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Keeping Your Voice Strong
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What suggestions would you make to help the voice remain strong when you're speaking and or training a lot during the week? Are there any exercises or liquids that should be used?
— Randye Kaye
I do vocal warm-ups in the morning, after a physical workout of some kind, and this helps keep the pipes running smoothly. A CD with simple singing warm-ups are available with many books these days. For example, Singing for Dummies includes a CD with vocal warm-ups.
Remember to BREATHE — sound needs air support. Practice holding a good breath in your lungs (expand the stomach and back, NOT the chest — shoulders should remain relaxed) while saying the alphabet, etc. Strengthens the whole breath system.
Water, water, water. Some swear by Gatorade. Airborne has kept many a tickly throat from becoming a full-blown cold. Go figure.
— Margaret Marcuson
I warm up my voice before I speak just as I do for singing. I also try to be aware of breath support when I'm speaking.
— Michael Schatzki
I have found that the key for me is to warm up my vocal cords before each session. I was having voice problems and went to an opera coach. She taught me a simple exercise that really works for me.
- Say "oh" as low as you can.
- Say "oh" as high as you can.
- Hum the top and bottom notes of a fifth starting as high as you can.
- Hum all the notes in the fifth starting from the top.
- Repeat the above 4 steps but move the fifth down a half note. Keep going until you can't go any lower.
Since this sounds a bit strange to an observer (especially the high and low "oh") I usually find a deserted place to do it shortly before my program begins.
— Debbie Elicksen
When I unknowingly auditioned for a broadcasting school way back when, the instructor wanted to test my levels by getting me to read a story five times. Once in a normal voice, once whispering the text, once chanting the text, once reading the text with a pencil placed horizontally in the mouth, then normal again — all while trying to make the meter levels stay up. The pencil in the mouth thing helps with enunciation, but all of it does wonders to strengthen the voice because the last normal reading was much better than the first.
— Tom Russell
The Alexander Technique helps us discover postural patterns that create unseen tension. There's much gold here for professional speakers. It also helps your sense of poise before an audience. A great Web site is www.alexandertechnique.com. You can locate a certified instructor in your area. Those with the AmSat designation are the most highly trained.
— Rosanne D'Ausilio
What works for me is to drink hot water and lemon when I'm speaking or doing trainings. I also stay away from cold drinks and drink water at room temperature during these times.
— Bob McEntee
Roger Love has a good Vocal Power program available through Nightingale Conant. Covers warm ups, exercises, diet/drinks, do's and dont's, what to do when you have a cold or lost your voice, etc.
— Graham Jones
Two things — your voice is produced by muscular activity and by the passage of air. So, to make your voice strong you need good muscle tone and good production of air. That means exercise for the muscles and proper breathing. Most vocal coaches I know emphasize the value of breathing properly to keep the voice strong and in shape. Here's what to do: take deep breaths and try to keep your shoulders level - do this by pushing out your tummy. Get someone to hold your shoulders down. Do this until you get used to the abdominal breathing used by singers/musicians. Once you have mastered that, every day, lay down on a flat surface, place a book (not too heavy!) on your abdomen and make it go up and down by breathing alone. If all this fails to get you breathing deeply without raising your shoulders, get singing lessons or take up playing the trumpet...! You cannot do either unless you breathe properly.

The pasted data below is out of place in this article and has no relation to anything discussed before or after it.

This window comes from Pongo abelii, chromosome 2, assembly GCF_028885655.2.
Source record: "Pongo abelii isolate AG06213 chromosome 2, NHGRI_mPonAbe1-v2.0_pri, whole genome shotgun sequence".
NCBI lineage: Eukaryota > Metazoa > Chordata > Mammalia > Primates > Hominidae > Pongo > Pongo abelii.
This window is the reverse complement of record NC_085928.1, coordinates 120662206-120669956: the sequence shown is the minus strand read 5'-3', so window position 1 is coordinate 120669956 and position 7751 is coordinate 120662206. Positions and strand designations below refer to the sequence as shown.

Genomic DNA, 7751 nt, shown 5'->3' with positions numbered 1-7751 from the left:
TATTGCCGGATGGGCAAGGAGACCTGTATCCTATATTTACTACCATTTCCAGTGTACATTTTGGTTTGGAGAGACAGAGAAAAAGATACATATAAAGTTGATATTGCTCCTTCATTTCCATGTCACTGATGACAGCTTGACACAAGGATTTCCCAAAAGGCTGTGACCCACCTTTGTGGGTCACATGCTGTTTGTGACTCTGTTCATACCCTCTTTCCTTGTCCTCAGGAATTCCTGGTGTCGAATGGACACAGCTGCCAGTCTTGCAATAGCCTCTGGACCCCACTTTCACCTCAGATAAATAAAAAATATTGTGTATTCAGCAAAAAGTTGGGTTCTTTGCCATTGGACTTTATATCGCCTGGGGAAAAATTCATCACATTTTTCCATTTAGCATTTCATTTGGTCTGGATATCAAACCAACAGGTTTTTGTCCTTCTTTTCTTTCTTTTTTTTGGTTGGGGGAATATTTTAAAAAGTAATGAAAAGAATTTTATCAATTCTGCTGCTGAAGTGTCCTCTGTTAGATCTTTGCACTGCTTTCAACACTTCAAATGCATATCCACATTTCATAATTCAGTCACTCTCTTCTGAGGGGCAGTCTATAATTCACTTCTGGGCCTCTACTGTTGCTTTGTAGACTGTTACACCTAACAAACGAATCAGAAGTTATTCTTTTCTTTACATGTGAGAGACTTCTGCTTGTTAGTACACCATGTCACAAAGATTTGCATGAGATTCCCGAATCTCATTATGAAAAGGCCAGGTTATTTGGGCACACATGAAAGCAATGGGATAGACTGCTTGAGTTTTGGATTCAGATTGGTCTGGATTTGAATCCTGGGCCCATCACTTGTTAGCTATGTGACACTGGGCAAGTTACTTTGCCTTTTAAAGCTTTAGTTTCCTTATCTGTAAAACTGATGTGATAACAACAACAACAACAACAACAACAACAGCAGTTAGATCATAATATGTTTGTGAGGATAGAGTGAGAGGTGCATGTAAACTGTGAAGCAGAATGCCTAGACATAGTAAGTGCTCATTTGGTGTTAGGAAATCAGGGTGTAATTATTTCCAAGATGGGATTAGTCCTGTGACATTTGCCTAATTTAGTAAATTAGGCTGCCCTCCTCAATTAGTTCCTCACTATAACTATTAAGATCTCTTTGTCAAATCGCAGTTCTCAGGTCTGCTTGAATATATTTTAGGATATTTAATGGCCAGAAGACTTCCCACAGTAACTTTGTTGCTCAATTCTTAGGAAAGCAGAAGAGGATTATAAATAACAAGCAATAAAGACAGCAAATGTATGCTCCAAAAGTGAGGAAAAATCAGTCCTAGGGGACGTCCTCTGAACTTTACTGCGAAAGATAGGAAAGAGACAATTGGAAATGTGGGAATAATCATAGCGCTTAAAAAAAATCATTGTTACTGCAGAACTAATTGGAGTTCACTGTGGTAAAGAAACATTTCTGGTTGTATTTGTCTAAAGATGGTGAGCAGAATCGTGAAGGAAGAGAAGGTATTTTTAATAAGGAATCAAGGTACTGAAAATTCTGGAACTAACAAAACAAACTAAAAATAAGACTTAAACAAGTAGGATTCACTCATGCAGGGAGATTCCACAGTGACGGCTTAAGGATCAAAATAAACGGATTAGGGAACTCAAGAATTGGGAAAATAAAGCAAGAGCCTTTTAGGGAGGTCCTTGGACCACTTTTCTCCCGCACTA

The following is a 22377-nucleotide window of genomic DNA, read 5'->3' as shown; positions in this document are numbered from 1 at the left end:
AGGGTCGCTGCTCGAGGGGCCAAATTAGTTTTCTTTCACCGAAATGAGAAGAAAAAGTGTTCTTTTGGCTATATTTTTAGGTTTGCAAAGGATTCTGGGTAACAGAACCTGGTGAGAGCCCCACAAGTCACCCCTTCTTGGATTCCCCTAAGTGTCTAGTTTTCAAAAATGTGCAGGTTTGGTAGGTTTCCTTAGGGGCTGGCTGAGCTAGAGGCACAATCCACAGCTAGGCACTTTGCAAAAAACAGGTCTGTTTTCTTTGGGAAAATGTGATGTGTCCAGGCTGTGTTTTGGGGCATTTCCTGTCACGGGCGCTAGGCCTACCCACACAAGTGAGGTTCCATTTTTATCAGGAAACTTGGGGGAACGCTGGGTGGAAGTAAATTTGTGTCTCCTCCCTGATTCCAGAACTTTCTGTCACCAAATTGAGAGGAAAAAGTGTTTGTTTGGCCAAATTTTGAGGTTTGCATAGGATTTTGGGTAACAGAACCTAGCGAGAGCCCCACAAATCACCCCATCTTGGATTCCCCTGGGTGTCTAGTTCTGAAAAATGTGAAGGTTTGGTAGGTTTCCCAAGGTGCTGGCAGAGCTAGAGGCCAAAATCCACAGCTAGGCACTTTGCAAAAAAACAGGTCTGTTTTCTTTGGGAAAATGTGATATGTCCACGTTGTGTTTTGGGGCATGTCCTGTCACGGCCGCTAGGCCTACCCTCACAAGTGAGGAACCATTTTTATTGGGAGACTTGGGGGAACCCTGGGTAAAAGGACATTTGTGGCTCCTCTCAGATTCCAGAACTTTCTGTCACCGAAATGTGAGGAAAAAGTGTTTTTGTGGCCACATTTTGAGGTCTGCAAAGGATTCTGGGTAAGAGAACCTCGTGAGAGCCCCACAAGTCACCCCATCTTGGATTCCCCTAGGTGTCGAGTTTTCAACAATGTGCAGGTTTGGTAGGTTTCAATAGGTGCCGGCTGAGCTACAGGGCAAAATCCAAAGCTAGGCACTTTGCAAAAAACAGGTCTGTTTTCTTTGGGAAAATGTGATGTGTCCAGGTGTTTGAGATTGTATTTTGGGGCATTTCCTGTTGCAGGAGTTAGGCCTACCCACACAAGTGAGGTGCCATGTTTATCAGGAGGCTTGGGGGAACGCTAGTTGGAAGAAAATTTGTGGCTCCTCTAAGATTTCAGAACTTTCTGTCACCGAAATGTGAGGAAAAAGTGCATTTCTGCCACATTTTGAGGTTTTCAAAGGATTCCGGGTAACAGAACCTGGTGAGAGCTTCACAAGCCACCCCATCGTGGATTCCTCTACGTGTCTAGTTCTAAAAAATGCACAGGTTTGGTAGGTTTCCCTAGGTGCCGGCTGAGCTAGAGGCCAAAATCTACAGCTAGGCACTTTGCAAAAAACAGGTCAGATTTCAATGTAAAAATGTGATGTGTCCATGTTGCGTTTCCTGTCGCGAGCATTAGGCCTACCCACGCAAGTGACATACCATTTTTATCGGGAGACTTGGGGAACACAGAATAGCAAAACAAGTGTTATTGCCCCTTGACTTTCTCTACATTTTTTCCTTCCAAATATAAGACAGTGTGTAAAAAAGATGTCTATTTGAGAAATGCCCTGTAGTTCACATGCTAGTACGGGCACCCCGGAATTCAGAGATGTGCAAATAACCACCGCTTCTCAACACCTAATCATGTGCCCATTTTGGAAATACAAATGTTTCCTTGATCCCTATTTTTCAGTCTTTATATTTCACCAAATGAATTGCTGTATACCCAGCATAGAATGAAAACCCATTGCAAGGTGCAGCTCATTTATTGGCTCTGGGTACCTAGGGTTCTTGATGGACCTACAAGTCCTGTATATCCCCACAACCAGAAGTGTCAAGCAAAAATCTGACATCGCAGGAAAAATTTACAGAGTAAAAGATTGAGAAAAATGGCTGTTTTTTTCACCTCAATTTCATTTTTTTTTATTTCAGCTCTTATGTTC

Having got the breathing right, you need to strengthen the vocal chord muscles. That means plenty of water — even when you are not speaking, regular drinking of water will help muscle tone throughout your body. Eight glasses every day, minimum. It will have a real effect on your voice. Then, make sure you speak every day — speakers often spend lonely lives when not on the platform. We are in our offices, writing, reading, researching etc. But your muscles need to be used to keep them in shape — and that's the same for your speaking muscles. So keep them in trim by using them constantly — sing or speak to yourself every day.
A couple of other voice tips — don't over use your voice; athletes need to rest to ensure their leg muscles, for instance, don't accumulate problems. Your vocal muscles will react the same way to over use. One of the main ways speakers over use their voice is to try and speak without amplification. Microphones are essential if you are a regular speaker — even to small groups of 15 plus.
Finally, there is some evidence that herbal supplements can help. Robbie Williams it is rumoured has taken herbal supplements called VocalZones available here.
I use them from time to time and they certainly do help me keep my voice in shape.
SpeakerNet News is produced by Rebecca Morgan and Ken Braly. It is not affiliated with the National Speakers Association. Send comments or suggestions